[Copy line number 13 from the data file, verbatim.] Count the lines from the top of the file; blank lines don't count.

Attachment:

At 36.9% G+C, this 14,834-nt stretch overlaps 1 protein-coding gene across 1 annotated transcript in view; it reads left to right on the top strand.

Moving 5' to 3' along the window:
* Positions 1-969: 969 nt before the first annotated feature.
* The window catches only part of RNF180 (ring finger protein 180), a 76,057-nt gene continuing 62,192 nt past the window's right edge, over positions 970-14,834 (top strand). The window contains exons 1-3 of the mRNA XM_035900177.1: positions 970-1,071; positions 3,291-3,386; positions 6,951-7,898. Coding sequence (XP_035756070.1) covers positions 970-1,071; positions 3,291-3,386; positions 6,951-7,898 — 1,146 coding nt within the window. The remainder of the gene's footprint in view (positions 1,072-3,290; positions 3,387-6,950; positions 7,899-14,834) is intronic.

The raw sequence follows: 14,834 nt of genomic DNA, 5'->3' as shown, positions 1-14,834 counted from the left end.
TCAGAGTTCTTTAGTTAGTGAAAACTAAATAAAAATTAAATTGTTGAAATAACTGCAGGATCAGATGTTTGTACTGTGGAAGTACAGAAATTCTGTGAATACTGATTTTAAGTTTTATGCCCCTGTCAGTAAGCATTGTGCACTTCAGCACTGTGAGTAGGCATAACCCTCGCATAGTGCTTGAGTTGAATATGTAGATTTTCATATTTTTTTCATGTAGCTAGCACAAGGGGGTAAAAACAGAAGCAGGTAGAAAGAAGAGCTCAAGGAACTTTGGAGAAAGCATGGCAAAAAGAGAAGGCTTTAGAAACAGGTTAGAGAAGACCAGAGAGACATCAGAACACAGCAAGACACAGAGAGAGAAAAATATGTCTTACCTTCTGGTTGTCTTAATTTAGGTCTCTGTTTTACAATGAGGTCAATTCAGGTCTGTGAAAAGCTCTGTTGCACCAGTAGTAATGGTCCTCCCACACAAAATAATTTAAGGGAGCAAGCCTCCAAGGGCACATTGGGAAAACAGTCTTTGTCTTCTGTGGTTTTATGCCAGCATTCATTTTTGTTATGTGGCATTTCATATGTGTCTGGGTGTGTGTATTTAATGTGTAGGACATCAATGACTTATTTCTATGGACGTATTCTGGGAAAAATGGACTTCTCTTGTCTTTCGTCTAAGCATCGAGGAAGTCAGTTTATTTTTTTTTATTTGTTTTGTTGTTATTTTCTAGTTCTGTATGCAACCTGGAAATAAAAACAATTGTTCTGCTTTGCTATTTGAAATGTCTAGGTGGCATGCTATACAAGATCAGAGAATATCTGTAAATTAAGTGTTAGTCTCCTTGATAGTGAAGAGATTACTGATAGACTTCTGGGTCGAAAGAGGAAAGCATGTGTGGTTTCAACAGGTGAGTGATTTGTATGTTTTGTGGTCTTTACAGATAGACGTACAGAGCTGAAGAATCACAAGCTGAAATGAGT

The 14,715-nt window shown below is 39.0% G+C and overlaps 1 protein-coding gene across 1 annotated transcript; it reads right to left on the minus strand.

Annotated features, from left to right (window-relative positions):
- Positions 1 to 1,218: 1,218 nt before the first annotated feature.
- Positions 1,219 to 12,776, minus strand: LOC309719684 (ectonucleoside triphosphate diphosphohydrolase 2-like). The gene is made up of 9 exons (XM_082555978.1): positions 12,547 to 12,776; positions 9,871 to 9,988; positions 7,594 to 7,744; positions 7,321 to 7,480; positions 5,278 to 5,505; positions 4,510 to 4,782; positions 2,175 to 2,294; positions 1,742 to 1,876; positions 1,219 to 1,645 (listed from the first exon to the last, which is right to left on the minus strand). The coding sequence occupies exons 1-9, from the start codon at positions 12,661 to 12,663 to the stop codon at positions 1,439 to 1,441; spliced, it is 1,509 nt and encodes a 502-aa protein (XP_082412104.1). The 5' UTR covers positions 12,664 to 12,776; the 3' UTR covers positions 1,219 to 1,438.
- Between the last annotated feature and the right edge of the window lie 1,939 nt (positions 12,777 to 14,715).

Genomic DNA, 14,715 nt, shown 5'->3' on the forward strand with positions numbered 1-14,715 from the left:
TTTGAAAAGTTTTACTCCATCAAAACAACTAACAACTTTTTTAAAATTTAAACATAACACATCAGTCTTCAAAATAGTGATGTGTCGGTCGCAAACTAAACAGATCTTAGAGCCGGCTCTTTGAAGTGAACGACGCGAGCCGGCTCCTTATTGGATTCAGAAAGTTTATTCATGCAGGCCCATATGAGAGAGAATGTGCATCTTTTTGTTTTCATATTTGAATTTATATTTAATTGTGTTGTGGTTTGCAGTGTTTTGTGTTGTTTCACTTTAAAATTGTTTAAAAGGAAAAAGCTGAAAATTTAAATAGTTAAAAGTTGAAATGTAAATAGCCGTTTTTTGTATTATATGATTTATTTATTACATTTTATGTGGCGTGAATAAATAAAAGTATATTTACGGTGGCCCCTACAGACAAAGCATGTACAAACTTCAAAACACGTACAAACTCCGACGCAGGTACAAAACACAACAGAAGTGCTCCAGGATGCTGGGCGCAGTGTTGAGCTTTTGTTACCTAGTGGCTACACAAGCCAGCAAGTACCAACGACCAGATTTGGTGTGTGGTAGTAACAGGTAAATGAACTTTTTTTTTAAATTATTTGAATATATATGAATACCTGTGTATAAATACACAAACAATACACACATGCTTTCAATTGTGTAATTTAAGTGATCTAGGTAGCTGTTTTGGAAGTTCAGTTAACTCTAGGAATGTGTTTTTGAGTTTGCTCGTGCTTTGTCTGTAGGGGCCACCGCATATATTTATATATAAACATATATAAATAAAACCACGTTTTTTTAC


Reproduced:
TTTGAAAAGTTTTACTCCATCAAAACAACTAACAACTTTTTTAAAATTTAAACATAACACATCAGTCTTCAAAATAGTGATGTGTCGGTCGCAAACTAAACAGATCTTAGAGCCGGCTCTTTGAAGTGAACGACGCGAGCCGGCTCCTTATTGGATTCAGAAAGTTTATTCATGCAGGCCCATATGAGAGAGAATGTGCATCTTTTTGTTTTCATATTTGAATTTATATTTAATTGTGTTGTGGTTTGCAGTGTTTTGTGTTGTTTCACTTTAAAATTGTTTAAAAGGAAAAAGCTGAAAATTTAAATAGTTAAAAGTTGAAATGTAAATAGCCGTTTTTTGTATTATATGATTTATTTATTACATTTTATGTGGCGTGAATAAATAAAAGTATATTTACGGTGGCCCCTACAGACAAAGCATGTACAAACTTCAAAACACGTACAAACTCCGACGCAGGTACAAAACACAACAGAAGTGCTCCAGGATGCTGGGCGCAGTGTTGAGCTTTTGTTACCTAGTGGCTACACAAGCCAGCAAGTACCAACGACCAGATTTGGTGTGTGGTAGTAACAGGTAAATGAACTTTTTTTTTAAATTATTTGAATATATATGAATACCTGTGTATAAATACACAAACAATACACACATGCTTTCAATTGTGTAATTTAAGTGATCTAGGTAGCTGTTTTGGAAGTTCAGTTAACTCTAGGAATGTGTTTTTGAGTTTGCTCGTGCTTTGTCTGTAGGGGCCACCGCATATATTTATATATAAACATATATAAATAAAACCACGTTTTTTTAC